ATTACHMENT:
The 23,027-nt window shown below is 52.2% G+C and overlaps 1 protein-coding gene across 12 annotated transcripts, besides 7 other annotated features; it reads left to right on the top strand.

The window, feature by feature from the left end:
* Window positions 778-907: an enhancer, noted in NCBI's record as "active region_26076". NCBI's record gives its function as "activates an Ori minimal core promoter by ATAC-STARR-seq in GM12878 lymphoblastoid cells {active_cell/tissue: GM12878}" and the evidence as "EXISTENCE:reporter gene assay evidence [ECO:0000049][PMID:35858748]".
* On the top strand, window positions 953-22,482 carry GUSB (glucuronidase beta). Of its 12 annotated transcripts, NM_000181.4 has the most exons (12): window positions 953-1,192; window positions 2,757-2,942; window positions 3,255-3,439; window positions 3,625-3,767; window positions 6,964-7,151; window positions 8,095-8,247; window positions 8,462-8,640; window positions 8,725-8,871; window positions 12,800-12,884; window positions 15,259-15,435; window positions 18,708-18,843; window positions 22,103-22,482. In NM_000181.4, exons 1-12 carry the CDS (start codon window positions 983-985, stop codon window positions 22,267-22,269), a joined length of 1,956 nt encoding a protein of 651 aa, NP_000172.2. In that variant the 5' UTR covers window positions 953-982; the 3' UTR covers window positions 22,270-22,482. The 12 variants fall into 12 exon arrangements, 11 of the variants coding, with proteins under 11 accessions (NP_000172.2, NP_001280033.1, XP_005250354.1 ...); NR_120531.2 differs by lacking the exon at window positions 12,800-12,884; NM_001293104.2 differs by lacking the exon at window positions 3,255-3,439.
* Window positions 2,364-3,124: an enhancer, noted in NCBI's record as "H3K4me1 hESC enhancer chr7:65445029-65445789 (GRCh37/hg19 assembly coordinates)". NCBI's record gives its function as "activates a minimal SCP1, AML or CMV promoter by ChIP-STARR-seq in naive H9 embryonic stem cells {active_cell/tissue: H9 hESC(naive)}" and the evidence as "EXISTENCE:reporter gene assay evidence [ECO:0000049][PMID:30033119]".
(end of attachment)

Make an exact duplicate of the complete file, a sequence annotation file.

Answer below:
The 23,027-nt window shown below is 52.2% G+C and overlaps 1 protein-coding gene across 12 annotated transcripts, besides 7 other annotated features; it reads left to right on the top strand.

The window, feature by feature from the left end:
* Window positions 778-907: an enhancer, noted in NCBI's record as "active region_26076". NCBI's record gives its function as "activates an Ori minimal core promoter by ATAC-STARR-seq in GM12878 lymphoblastoid cells {active_cell/tissue: GM12878}" and the evidence as "EXISTENCE:reporter gene assay evidence [ECO:0000049][PMID:35858748]".
* On the top strand, window positions 953-22,482 carry GUSB (glucuronidase beta). Of its 12 annotated transcripts, NM_000181.4 has the most exons (12): window positions 953-1,192; window positions 2,757-2,942; window positions 3,255-3,439; window positions 3,625-3,767; window positions 6,964-7,151; window positions 8,095-8,247; window positions 8,462-8,640; window positions 8,725-8,871; window positions 12,800-12,884; window positions 15,259-15,435; window positions 18,708-18,843; window positions 22,103-22,482. In NM_000181.4, exons 1-12 carry the CDS (start codon window positions 983-985, stop codon window positions 22,267-22,269), a joined length of 1,956 nt encoding a protein of 651 aa, NP_000172.2. In that variant the 5' UTR covers window positions 953-982; the 3' UTR covers window positions 22,270-22,482. The 12 variants fall into 12 exon arrangements, 11 of the variants coding, with proteins under 11 accessions (NP_000172.2, NP_001280033.1, XP_005250354.1 ...); NR_120531.2 differs by lacking the exon at window positions 12,800-12,884; NM_001293104.2 differs by lacking the exon at window positions 3,255-3,439.
* Window positions 2,364-3,124: an enhancer, noted in NCBI's record as "H3K4me1 hESC enhancer chr7:65445029-65445789 (GRCh37/hg19 assembly coordinates)". NCBI's record gives its function as "activates a minimal SCP1, AML or CMV promoter by ChIP-STARR-seq in naive H9 embryonic stem cells {active_cell/tissue: H9 hESC(naive)}" and the evidence as "EXISTENCE:reporter gene assay evidence [ECO:0000049][PMID:30033119]".